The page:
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Army Financial Reform

Friday, April 5, 2019

What is it?

The U.S. Army is focused on reforming the Department’s financial practices to improve performance and to optimize its purchasing power. Army financial reform consists of two “pillars” - auditability and financial stewardship.

The law requires the Army to produce auditable financial statements and account for the money it spends, and the property and equipment it manages.

What are the current and past efforts of the Army?

To continue progress in Financial Reform, the Army is aggressively developing a culture that expects auditable records at every level. The Army has a responsibility to maximize its resources, operate transparently, and execute its budget, according to the law and the intent of Congress.

As expected, the results of the fiscal year 2018 (FY18) audit produced a benchmark to begin measuring progress for future audits. The Army is taking steps, such as implementing strong internal controls, to remediate findings ahead of the FY19 audit.

On Dec. 14, 2017, the secretary of the Army directed the establishment of the Command Accountability and Execution Review (CAER) Program. The CAER program helps to maximize the Army’s purchasing power, encourage active management of Operations and Management funds by leaders and decrease the number of de-obligations. The establishment of the CAER program is considered as a mile stone for financial reform.

What continued efforts does the Army have planned?

In developing the FY20 budget ($182B) Army leaders reviewed all programs and projects, aligning them with the National Defense Strategy and Army priorities. The NDS explains how the U.S. competes, deters, and defeats the nation’s adversaries.

The results validated Army programs, synchronized resourcing and reinvested savings in programs which focused on financial reform and auditability.

The Army is also reinforcing a “cultural change” to its leaders. Financial Stewardship will continue to be a command responsibility. Leaders and commanders, at all levels, will be held responsible for the management and performance of their budgets.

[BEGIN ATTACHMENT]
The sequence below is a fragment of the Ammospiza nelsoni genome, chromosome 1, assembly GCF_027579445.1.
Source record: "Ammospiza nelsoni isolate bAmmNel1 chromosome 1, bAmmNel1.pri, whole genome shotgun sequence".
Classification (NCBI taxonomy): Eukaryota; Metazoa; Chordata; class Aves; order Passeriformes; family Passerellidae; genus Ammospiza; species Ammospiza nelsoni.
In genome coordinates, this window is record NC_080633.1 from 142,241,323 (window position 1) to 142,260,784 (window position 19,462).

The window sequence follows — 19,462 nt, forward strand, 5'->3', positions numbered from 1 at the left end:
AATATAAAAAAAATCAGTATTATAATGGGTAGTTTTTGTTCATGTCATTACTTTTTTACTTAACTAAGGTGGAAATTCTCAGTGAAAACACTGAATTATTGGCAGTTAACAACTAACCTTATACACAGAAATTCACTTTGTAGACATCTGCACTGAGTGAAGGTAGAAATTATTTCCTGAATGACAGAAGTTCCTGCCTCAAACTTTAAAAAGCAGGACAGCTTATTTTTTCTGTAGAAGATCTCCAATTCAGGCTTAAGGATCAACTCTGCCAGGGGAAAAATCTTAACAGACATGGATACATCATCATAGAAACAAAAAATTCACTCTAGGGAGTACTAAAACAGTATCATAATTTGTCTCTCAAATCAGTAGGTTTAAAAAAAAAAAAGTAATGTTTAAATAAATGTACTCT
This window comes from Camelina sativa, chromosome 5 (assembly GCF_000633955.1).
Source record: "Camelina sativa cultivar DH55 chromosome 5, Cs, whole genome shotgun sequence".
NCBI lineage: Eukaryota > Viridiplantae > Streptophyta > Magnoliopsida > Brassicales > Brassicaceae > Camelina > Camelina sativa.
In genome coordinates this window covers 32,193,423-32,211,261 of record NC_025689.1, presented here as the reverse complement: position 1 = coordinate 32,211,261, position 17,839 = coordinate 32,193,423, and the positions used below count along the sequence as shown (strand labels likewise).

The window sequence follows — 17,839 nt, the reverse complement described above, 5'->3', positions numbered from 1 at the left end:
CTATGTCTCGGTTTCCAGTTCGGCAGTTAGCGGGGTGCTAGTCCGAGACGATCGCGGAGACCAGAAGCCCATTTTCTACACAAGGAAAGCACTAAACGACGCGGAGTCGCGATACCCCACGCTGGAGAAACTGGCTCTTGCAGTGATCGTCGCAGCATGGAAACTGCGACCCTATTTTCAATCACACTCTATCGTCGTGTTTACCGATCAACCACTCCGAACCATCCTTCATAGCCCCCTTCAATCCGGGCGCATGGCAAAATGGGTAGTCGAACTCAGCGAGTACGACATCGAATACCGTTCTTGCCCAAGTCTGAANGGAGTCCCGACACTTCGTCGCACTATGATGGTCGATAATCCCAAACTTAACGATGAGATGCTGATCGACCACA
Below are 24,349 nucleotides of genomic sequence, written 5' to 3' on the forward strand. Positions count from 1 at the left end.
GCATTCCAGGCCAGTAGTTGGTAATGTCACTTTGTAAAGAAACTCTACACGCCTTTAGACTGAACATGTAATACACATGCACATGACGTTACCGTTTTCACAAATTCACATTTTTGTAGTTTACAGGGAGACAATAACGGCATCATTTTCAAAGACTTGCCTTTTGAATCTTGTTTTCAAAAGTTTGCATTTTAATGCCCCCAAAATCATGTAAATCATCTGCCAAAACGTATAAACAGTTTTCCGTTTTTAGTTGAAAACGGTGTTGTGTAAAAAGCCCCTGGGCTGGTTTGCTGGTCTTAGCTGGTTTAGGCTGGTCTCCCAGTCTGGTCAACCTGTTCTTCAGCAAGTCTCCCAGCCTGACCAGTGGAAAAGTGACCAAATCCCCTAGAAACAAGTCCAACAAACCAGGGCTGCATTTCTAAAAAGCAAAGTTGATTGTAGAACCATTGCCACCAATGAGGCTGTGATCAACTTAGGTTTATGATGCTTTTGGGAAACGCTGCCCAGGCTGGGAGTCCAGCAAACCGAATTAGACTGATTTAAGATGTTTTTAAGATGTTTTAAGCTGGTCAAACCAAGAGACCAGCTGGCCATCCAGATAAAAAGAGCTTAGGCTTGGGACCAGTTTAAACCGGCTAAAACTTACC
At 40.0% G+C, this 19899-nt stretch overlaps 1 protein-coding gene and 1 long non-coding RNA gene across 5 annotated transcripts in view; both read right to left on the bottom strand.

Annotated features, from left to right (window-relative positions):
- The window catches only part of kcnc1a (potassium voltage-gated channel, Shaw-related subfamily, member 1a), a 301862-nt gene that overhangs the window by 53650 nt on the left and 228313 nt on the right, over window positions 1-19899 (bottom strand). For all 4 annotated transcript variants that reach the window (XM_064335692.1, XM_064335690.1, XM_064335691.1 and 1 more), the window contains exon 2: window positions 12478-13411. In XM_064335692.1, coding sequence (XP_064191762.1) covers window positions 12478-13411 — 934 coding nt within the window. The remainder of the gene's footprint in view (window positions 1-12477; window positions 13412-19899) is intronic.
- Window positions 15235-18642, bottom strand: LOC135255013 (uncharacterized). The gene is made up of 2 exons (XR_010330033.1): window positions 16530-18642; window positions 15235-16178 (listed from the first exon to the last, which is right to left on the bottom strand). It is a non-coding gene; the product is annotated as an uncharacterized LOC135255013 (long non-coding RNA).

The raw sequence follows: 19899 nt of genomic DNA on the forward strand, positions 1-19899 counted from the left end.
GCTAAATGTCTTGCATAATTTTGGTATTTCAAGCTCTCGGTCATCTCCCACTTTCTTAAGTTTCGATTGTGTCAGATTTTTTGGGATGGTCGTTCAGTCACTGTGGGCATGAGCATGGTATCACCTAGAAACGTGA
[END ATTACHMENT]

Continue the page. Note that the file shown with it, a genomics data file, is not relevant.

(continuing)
Why is this important to the Army?

The Army has a responsibility to maximize its resources, operate transparently and execute its budget, according to law and policy. Congress penalizes the Army for losing buying power by cutting funds from its appropriations. The Army is committed to optimizing purchasing power by efficient budget execution through financial reform.

It is important the American people have confidence in the Army’s management of every taxpayer dollar it receives. The Army must continue to demonstrate its people and processes can be trusted.


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APRIL 2019

Sexual Assault Prevention & Awareness Month

Month of the Military Child | Visit U.S. Army Families

Day of Remembrance for Victims of the Holocaust

April 5: Gold Star Spouse’s Day | Visit Gold Star Survivors

April 7-13: Army Volunteer Recognition Week

April 12-14: Best Ranger Competition | Visit U.S. Army Rangers

April 22: Earth Day

April 23: U.S. Army Reserve Birthday

Focus Quote for the Day

Stretching every dollar to capture its full value to have increased readiness and lethality across the force is essential to America’s ability to safeguard its vital national security interests around the globe today and in the future.

- Lt. Gen. Thomas A. Horlander, military deputy to the Assistant Secretary of the Army for Financial Management and Comptroller